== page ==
Ithaca, N.Y. — A $200,000 plan to improve the public park by the Ithaca Falls was tabled at City Hall Wednesday night after several members of the city’s council raised both environmental and financial concerns about the project.
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The improvements to the Lake Street Bridge Public Park — which include new bike racks, better signage and a new sidewalk — comes as the city also rehabilitates the Lake Street Bridge.
Mayor Svante Myrick said the city should improve the beloved Ithaca Falls, which he called a wonder of the world, in part to make it a more attractive tourist attraction.
“I think it would be a mistake not to invest in the falls,” Myrick said. “If you were visiting Ithaca you would think: ‘How short sighted the folks are here that they did not invest (in the falls).’”
But the plan was scuttled — for now at least — after several members of the Common Council raised objections about environmental hazards and finances.
Alderperson Cynthia Brock expressed strong reservations about possible spillover of environmental contamination from the current remediation of the former Ithaca Gun Factory. That site is directly above the falls, and the city shouldn’t be encouraging people to visit the falls without first knowing that the area is free from contamination and safe for children, Brock said.
“Why aren’t we testing in the public recreational area (to which) we are planning to invite visitors and family and so on?,” Brock said.
“We take people there and we show it off — the least we should do is test to see if it’s re-contaminated. That testing has not been done.”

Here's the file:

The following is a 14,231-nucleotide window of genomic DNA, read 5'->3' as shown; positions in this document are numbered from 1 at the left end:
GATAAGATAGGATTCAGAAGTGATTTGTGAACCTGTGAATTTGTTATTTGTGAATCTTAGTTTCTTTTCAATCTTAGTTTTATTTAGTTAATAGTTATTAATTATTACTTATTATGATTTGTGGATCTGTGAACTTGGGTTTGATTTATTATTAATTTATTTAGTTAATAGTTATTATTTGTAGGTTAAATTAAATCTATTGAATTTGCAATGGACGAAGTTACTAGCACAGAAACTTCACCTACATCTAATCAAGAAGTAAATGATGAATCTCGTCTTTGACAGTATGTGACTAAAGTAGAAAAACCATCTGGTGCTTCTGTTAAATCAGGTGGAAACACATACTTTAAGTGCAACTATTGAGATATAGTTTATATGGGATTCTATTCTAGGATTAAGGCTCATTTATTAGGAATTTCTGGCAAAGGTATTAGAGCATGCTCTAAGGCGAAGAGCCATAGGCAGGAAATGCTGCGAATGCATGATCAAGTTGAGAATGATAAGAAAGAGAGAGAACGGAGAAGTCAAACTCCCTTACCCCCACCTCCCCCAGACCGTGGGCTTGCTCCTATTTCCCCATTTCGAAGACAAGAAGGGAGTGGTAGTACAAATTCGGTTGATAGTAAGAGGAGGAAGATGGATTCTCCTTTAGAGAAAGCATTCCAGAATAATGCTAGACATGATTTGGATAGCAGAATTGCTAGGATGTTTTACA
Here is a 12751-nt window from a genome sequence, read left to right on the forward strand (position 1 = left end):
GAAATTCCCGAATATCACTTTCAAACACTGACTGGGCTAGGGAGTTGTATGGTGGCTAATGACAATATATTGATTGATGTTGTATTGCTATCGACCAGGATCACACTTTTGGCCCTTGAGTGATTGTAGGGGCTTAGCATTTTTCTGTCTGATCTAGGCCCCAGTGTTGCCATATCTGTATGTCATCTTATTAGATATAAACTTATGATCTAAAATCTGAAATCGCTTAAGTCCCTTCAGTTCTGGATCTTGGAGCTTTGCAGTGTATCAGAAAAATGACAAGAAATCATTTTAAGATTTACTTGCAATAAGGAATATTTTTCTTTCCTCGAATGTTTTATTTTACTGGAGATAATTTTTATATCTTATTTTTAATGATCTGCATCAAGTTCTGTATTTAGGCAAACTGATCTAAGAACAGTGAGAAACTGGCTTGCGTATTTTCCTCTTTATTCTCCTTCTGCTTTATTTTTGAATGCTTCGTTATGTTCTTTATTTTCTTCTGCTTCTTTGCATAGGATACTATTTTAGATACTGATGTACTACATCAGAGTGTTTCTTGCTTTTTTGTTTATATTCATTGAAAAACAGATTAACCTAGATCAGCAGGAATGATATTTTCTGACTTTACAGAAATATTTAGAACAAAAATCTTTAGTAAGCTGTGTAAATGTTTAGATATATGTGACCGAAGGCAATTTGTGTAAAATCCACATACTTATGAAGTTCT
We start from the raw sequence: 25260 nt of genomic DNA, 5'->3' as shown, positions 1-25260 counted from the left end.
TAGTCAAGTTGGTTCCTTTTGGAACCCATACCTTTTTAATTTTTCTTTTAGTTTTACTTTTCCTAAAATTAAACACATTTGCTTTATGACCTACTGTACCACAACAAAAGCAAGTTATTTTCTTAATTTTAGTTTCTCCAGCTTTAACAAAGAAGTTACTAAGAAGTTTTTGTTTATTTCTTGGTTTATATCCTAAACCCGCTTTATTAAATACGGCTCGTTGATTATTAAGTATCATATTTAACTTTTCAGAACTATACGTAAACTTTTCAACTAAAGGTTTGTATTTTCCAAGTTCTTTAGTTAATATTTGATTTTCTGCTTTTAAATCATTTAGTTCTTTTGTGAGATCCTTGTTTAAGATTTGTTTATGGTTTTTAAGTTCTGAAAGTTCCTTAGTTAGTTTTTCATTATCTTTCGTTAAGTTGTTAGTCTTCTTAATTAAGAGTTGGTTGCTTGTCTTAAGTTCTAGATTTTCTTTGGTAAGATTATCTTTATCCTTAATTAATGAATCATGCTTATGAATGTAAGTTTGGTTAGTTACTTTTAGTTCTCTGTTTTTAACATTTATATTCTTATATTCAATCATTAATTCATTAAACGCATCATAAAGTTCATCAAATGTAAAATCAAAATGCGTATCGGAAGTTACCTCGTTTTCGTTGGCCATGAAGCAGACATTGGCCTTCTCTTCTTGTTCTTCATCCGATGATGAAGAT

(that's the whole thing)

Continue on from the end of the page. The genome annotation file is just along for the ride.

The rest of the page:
Brock said the Department of Environmental Conservation has confirmed lead contamination at the Ithaca Gun site. She added there’s no clear safeguards to prevent spillover from the Gun site to the falls below.
“You can visit the site, walk to the base of the waterfall and see the orange ‘fence’ which is pathetically tied to the trees and shrubs to ‘protect’ people from the rock (and tree) fall resulting from the removal of lead contamination above,” Brock said in a follow-up email.
Brock also questioned whether it made sense to encourage people to visit an area where numerous swimming deaths have occurred. “These improvements would formally invite people to the area, and this comes with additional responsibility and oversight to make sure people did not swim … beneath the falls,” Brock said.
At Wednesday night’s meeting, Alderperson JR Clairborne said Brock raised good points that merited closer examination.
“I think we do need to take up our responsibility and make sure that area is safe,” he said. “Cynthia brings up a good point about the whole thing about the contamination above.”
Alderperson George McGonigal raised another question: Should the city be spending hundreds of thousands of dollars so soon after passing a budget that saw most residents’ overall tax burdens increase?
Like Myrick, Alderperson Seph Murtagh said he thought investing in the falls was a worthwhile and valuable initiative. But he said Brock and McGonigal’s questions had to be addressed.
“I think they’re really legitimate concerns,” Murtagh said.
Similarly, at City Hall, after the council members raised their objections, Mayor Myrick agreed that council should be provided with more information.
“.. I think it’s worth getting the answers to some of council’s questions,” he said.